Pete Edwards (US), Rosa Menkman (NL), Gijs Gieskes (NL), Phil Stearns (US)

18 May 2013

An evening of performances by artists using hand-made synthesizers, digital distortion, and imaginary devices.


Gijs Gieskes Hard Disk scratcher -

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Date: Saturday 18 June, 2013
Time: 20:30 (doors open 20:00)
Cost: €10
Location: STEIM Concert Space, Utrechtsedwasstraat 134, Amsterdam

Pete Edwards
Edwards uses sound and the light to reveal various layers of complex electrical systems which are then manipulated by hand to create audio visual patterns. The patterns align at times and not at others, but are generated by a shared electronic core so their connection is implicit. The outcome is a sort of evolved synesthesia where sight and sound are always linked but not always overtly in sync.

New York/Amsterdam based artist Peter Edwards has been designing and performing on experimental instruments and musical environments for over a decade under the nameCasperelectronics. His work explores the definition of intended functionality and consistently challenges the process of performance. He works extensively with interlinked sound and light generation to create immersive musical experiences

Rosa Menkman
Beyond Resolution

Every technology possesses its own inherent accidents. Rosa Menkman is a Dutch artist/theorist who focuses on visual artifacts created by accidents in both analogue and digital media. The visuals she makes are the result of glitches, compressions, feedback and other forms of noise. Although many people perceive these accidents as negative experiences, Menkman emphasizes their transformative qualities. By combining both her practical as well as her academic background, Menkman aims to merge her abstract pieces into a grand theory of artifacts (she calls “glitch studies”, or “a study of changes”).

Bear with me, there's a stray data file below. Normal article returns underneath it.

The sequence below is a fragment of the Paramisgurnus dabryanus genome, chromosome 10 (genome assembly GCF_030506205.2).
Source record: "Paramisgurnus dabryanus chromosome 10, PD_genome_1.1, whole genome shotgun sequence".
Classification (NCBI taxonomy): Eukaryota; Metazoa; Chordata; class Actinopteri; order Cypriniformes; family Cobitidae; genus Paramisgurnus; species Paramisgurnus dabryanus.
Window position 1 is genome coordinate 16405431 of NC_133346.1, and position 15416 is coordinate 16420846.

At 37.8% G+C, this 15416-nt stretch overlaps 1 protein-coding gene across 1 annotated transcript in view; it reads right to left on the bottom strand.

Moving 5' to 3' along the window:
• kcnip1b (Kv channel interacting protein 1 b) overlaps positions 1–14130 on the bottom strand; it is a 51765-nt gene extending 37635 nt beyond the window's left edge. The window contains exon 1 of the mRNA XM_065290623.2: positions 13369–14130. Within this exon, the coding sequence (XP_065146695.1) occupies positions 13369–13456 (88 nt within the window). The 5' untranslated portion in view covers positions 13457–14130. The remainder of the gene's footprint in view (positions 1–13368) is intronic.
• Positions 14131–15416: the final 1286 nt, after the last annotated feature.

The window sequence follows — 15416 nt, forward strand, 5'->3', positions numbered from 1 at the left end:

Rosa Menkman

Gijs Gieskes
A set for eurorack modules, self-made instruments, and generative processes.
Gijs Gieskes is an industrial designer from the Netherlands, mostly involved in creating and producing devices that are sold online.
Gijs Gieskes hourglass

Phillip Stearns

Proto-Chiptunes: the hypothetical ancestor of modern-day 8-bit video game music, known as ìChiptunesî. Before there were arduinos, video game systems, or even microchips capable of producing sound, there was only binary logic. But in order to find the roots of this ancient music, we must go back further, back before the time of logic, far back into the pre-history of electronics. From the primordial ooze of analog circuits arose the first digital logic circuits. Made only from transistors, resistors and diodes, they clawed their way out of the random void to assert their unambiguous binary dominion over the whole world of electronics. When the digital circuits had established themselves as supreme rulers of the electronic world, and mastered the use of fire, they developed a style of music called ì0 01 0110 10010011 0101 01 1? known today as ìProto-Chiptunesî. Now the CMOS 4000 Series Digital Logic Family re-imagine this primitive electronic music under the careful and patient direction of Phillip Stearns.

The Brooklyn based artist is responsible for the Year of the Glitch and Glitch Textiles projects. His work as an artist involves a lot of tinkering with electronics: taking things apart, short circuiting devices and building things from scratch. A passion for noise is informed by a love of physics. He’s a freelance photographer and audio technician on the side and teaches electronics at 3rd Ward.